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Salisbury comes up short in Main Street contest

By Emily Ford
eford@salisburypost.com
SALISBURY — Salisbury came up short in the 2012 People’s Choice contest for “Great Main Street.”
Mount Airy won the title by four votes after battling in the last days of the contest, which ended Monday, with Southport. Salisbury came in last out of six finalists.
“But it was great that we were a finalist,” said Betz McKeown, special projects manager for Downtown Salisbury Inc. “To be up against Davidson, that’s pretty special.”
The N.C. Chapter of the American Planning Association chose Salisbury as a finalist from among more than 40 N.C. towns and cities nominated for having great Main Streets.
Some cities launched campaigns to encourage people to vote. Salisbury did not have an organized effort, and McKeown said she’s talked to some folks who had problems trying to vote for Salisbury.
“This was their first year doing this, and my guess is they have some kinks to work out in the voting process,” she said.
Ben Hitchings, president-elect of the association, said the voting technology worked fine, but people had to register before they could vote to avoid ballot stuffing and that may have dissuaded some. About 1,700 people voted in the contest.
“Salisbury has a lot of wonderful things going on,” he said.
The People’s Choice contest was part of the “Great Places in North Carolina” initiative.
Additionally, an expert panel selected five other North Carolina main streets, from the mountains to the coast, for recognition.
From dozens of nominations submitted, the panel named Asheville’s Lexington Avenue, Charlotte’s Tryon Street, Edenton’s Broad Street, and Hillsborough’s Churton Street as “Great Main Streets” and Gastonia’s Main Avenue as a “Great Place in the Making.”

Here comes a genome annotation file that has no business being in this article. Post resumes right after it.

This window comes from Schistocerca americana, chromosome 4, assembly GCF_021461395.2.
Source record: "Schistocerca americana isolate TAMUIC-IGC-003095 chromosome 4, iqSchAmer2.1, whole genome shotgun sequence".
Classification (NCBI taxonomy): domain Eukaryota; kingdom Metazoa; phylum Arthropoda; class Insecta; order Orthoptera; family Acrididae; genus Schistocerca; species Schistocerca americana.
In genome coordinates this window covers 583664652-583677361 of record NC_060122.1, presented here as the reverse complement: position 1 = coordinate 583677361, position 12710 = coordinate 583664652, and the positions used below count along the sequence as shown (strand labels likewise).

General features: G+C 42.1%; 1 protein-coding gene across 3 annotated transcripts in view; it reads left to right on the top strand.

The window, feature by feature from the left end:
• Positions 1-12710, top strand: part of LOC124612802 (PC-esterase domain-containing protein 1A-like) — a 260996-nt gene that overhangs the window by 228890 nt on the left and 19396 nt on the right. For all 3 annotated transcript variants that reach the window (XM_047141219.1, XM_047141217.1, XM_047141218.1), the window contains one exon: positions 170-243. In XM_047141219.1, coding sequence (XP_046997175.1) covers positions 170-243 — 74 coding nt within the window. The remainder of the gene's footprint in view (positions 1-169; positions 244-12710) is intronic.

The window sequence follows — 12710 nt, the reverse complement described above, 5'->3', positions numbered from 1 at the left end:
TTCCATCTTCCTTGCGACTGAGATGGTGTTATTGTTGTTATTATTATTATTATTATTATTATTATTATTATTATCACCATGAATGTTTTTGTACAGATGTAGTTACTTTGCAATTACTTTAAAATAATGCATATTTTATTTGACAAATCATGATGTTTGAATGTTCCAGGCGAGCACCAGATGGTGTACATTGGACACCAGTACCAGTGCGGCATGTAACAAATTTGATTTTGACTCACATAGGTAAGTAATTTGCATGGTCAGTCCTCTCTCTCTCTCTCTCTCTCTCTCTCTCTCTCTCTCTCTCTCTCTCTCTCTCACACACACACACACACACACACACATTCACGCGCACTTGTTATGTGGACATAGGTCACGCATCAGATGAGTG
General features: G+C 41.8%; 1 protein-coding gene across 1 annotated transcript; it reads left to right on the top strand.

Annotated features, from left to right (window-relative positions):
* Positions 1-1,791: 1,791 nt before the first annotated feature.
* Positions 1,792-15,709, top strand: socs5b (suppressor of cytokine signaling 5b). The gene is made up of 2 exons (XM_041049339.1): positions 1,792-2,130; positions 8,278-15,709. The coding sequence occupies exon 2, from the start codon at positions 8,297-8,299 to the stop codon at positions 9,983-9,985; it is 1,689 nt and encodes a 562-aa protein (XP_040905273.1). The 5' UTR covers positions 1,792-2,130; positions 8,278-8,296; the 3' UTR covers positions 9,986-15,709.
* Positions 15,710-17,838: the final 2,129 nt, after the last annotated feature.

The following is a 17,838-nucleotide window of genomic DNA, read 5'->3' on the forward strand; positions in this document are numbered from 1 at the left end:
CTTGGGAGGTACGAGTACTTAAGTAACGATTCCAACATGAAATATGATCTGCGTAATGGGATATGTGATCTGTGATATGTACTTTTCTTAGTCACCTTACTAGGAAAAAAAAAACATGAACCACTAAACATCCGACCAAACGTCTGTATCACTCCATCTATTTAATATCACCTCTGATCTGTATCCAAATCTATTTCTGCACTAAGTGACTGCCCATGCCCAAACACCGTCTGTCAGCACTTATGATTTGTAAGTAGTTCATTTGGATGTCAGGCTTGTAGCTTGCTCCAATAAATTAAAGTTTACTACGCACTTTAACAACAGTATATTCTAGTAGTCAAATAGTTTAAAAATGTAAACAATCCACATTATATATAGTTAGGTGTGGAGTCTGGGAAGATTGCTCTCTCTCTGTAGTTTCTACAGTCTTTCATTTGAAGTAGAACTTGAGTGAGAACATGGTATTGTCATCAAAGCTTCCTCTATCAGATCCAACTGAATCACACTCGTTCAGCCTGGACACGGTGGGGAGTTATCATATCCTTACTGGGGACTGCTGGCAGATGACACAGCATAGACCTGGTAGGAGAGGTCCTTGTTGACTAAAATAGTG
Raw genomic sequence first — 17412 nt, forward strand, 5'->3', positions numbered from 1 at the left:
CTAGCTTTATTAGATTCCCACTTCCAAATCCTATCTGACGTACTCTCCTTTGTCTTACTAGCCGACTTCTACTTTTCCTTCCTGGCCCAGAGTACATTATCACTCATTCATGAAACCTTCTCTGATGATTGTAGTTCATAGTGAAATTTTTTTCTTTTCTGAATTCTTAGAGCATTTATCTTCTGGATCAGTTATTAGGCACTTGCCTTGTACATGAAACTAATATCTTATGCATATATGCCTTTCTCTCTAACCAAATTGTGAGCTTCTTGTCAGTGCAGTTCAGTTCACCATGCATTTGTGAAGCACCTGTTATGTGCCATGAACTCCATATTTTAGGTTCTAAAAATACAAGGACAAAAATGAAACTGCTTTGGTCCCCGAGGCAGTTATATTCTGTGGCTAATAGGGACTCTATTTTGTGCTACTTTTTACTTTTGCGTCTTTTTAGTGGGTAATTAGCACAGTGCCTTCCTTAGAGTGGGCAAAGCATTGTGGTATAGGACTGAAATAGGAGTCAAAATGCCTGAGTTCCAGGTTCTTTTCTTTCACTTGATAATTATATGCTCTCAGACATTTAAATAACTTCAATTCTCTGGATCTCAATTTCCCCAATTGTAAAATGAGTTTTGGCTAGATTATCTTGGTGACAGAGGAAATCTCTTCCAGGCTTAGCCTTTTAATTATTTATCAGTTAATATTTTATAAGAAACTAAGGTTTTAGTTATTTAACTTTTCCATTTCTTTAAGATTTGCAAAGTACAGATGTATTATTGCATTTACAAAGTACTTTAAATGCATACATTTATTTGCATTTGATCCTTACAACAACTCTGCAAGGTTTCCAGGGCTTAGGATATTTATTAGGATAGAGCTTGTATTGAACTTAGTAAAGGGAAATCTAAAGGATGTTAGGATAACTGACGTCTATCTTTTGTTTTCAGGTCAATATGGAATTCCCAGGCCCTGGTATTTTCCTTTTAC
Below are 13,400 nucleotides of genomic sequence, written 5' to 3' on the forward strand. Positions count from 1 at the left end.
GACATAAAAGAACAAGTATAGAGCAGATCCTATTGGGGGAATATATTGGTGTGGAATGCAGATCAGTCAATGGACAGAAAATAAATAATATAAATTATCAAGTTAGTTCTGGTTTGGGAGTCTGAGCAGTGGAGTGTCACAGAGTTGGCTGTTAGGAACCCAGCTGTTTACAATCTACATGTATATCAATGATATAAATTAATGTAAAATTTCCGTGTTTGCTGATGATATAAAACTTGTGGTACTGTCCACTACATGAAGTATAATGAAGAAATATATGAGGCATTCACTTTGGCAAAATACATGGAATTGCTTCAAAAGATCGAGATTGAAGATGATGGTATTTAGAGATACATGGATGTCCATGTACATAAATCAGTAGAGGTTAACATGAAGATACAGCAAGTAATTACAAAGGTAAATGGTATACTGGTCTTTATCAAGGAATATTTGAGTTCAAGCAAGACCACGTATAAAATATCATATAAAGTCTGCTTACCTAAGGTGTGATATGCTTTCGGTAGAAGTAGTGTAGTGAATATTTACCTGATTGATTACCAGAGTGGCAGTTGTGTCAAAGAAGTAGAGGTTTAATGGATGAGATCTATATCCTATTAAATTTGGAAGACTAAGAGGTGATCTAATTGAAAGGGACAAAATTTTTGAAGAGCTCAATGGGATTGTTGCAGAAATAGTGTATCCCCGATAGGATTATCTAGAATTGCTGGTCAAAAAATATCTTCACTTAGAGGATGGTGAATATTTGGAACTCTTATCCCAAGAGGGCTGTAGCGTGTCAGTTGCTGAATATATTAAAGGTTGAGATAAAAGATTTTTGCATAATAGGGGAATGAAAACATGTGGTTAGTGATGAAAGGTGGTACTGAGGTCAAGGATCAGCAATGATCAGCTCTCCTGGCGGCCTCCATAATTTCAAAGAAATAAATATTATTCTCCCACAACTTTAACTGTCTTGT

“All of these ‘Great Main Streets’ are walkable, interesting and alive,” Fleming El-Amin, president of the association, said in a press release. “Through this program we celebrate their vitality and the local partnerships that have made them a focal point for community life.”
In late May, a ceremony will be held in each community to recognize its local planning efforts.
This year’s initiative is the first of what will be an annual event recognizing great communities in North Carolina.
“These places didn’t happen by accident,” Hitchings said. “We salute the collaborative efforts in each of these communities which resulted in places that people love and cherish.”
Winners are:
• Mountains: Asheville’s Lexington Avenue, which was threatened to be replaced by a mall 30 years ago and has become the cultural heart of downtown and the main canvas of street art, local shopping and food and local celebration.
• Piedmont: Hillsborough’s Churton Street and Charlotte’s Tryon Street.
Churton Street is a true, small-town main street that has served as the community core of the town and county for over 250 years. Along Churton Street, the historic district hosts a variety of unique restaurants, artisan shops, historic law offices and more, providing visitors a destination that not only preserves the past but also represents a vital and prosperous present day.
Tryon Street, the main street of the largest city in North Carolina, is a dynamic and vibrant place, emblematic of a major financial, cultural, entertainment and educational center.
• Coast: Edenton’s Broad Street, which has remained the center of the community since its incorporation in 1722. Broad Street serves as Edenton’s cultural, social and commercial center of the community. Its beauty is found not only in the magnificent vista of Edenton Bay and the Albemarle Sound but also in its architecture and people.
• Gastonia’s Main Avenue was recognized as a “Great Place in the Making,” as a story of revival and resurgence. In the 1970s and ’80s, Main Avenue suffered from the outmigration of people and jobs to the suburbs. In recent years, implementation of a Downtown Streetscape and Public Realm Plan has brought residents and businesses back to Main Avenue.
Contact reporter Emily Ford at 704-797-4264.

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